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Book review of Judgement: How Winning Leaders Make Great Calls

Noel M Tichy and Warren G Bennis

“Judgement is the core, the nucleus, of leadership”(Tichy and Bennis, 2007, p.5).

Judgement: How Winning Leaders Make Great Calls argues that leadership is effective judgment.

“Judgement: the essence of effective leadership. It is a contextually informed decision-making process encompassing three domains: people, strategy, and crisis. Within each domain, leadership judgements follow a three-phase process: preparation, the call and execution. Good leadership judgment is supported by contextual knowledge of oneself, social network, organization and stakeholders” (Tichy and Bennis, 2007, p.1).

The core argument is applicable despite the authors’ over-reliance on “big” companies or individual names to make their case. The authors argue that effective judgment comes from developing a teachable point of view. That is the idea that an individual must have a clear narrative for what they are trying to achieve and communicate this to frame their judgements and encourage others to follow them. The teachable point of view must reflect where we are now, where we are going, and how we will get there (Tichy and Bennis, 2007, p.59).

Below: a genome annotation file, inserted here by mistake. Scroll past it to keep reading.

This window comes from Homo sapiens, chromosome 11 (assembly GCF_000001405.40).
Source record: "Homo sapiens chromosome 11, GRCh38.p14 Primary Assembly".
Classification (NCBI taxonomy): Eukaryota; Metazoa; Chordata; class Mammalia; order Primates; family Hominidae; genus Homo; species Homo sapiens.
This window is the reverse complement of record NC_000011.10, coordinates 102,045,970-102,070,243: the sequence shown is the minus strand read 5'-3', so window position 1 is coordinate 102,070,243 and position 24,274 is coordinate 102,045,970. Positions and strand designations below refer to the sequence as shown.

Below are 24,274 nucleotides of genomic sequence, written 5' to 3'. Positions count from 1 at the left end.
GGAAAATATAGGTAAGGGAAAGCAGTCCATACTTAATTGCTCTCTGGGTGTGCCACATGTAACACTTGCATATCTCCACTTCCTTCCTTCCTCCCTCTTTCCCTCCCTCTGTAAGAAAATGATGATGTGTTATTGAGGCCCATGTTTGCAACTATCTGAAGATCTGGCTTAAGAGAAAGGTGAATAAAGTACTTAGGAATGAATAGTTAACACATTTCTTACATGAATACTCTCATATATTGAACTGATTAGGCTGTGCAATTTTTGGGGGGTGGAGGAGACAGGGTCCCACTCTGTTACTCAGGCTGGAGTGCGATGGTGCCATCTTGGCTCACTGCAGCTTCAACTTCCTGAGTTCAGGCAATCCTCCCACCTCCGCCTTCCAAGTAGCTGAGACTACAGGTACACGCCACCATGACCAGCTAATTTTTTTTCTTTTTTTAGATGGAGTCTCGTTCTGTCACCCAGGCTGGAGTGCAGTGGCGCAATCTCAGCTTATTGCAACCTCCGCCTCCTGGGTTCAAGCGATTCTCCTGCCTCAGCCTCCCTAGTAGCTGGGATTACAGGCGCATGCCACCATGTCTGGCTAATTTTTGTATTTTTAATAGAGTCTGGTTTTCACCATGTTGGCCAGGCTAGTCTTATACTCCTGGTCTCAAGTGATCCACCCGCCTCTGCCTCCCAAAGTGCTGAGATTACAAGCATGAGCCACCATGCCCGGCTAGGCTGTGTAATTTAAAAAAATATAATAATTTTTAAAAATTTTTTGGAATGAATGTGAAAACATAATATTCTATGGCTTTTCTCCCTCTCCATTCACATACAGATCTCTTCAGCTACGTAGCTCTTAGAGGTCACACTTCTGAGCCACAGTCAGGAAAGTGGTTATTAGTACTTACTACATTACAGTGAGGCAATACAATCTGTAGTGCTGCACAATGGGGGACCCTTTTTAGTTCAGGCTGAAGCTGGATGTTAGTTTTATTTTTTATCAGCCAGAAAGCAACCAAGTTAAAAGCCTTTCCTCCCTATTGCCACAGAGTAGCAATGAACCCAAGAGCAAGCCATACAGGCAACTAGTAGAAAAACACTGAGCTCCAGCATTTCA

Create a teachable point of view

By creating a teachable point of view, individuals who have taken on leadership have a mental framework to guide their choices and a narrative to explain them through. An effective storyline must be compelling and practical, combining different ideas around a specific topic or event. These storylines evolve, incorporating changes in the current situation (Tichy and Bennis, 2007, p.45). “Developing strategy is a never-ending job of crafting the storyline for success” (Tichy and Bennis, 2007, p.146). Moreover, the authors argue that a teachable point of view is a decision-making framework through which you can articulate what is right and what isn’t. This allows the team to “worry about doing what is right, rather than who is right” (Tichy and Bennis, 2007, p.70).

Regarding specific judgement calls, the authors argue that staffing judgements are the most important ones that individuals make. This means understanding your point of view and how your team complements and enhances that perspective. Do you have the right domain expertise, industry knowledge, organizational knowledge, and constituent knowledge on your team (Tichy and Bennis, 2007, p.246)?

The authors provide a useful exercise for developing a teachable point of view. “Imagine your organization will be on the cover of a leading publication. The story will feature the success of your organization and your team over the next two years” (Tichy and Bennis, 2007, p.315). Ask yourself the following:

  1. What did you achieve?

  2. Who did you get past, beat, and how did you do it?

  3. What were the critical cultural changes, and how did they happen?

  4. What role did others play, and why were they energized to perform?

  5. What challenges and resistance did you face along the way, and how did you overcome them?

  6. How did you know you were successful, and how did it feel to you, your organization, and your customers?


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